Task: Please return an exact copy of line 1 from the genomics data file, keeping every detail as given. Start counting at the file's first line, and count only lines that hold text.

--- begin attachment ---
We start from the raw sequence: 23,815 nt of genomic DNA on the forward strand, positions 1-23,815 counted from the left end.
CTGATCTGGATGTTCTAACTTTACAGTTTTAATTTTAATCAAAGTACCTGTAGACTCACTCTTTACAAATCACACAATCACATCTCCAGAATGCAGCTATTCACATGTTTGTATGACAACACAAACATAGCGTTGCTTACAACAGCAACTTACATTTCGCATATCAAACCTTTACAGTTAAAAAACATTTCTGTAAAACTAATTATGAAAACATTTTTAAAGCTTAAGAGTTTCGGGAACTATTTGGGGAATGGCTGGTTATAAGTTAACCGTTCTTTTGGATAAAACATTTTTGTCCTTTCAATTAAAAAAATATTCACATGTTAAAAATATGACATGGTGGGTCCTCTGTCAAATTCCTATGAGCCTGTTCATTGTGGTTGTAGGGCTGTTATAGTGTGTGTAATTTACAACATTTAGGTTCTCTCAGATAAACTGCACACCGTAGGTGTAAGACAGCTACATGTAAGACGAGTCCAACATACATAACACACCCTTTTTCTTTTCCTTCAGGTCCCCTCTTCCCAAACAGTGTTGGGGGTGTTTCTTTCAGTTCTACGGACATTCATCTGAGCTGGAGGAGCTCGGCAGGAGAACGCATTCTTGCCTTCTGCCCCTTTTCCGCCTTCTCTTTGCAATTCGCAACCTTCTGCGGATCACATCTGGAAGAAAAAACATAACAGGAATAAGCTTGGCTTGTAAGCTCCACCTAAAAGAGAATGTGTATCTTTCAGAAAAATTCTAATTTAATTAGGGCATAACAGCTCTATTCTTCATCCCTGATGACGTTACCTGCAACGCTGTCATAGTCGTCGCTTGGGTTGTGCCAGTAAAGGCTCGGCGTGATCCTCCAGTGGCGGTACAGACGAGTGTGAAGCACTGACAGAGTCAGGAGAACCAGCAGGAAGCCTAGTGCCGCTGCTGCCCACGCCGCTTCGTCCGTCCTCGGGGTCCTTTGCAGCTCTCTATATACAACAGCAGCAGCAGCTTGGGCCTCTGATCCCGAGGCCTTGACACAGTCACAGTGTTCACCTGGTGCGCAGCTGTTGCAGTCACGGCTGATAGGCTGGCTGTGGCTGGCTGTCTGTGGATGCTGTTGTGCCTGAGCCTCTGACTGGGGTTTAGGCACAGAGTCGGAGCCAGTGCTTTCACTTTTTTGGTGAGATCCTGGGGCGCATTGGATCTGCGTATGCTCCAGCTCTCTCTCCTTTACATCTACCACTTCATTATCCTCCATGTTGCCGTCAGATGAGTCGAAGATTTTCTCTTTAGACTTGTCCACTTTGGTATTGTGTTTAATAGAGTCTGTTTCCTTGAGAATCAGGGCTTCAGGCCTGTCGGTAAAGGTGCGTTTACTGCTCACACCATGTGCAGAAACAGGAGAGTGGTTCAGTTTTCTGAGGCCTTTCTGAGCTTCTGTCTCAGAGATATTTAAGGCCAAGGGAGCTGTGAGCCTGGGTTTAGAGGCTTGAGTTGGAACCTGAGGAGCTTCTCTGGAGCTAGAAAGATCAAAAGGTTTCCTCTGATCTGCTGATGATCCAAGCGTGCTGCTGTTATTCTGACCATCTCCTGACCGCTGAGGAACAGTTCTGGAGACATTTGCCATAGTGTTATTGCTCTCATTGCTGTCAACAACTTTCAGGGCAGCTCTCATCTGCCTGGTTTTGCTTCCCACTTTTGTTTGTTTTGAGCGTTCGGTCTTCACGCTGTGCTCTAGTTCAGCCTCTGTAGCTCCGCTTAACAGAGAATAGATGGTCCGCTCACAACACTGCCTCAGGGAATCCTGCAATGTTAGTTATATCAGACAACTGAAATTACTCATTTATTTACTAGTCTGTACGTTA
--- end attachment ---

We start from the raw sequence: 23,815 nt of genomic DNA on the forward strand, positions 1-23,815 counted from the left end.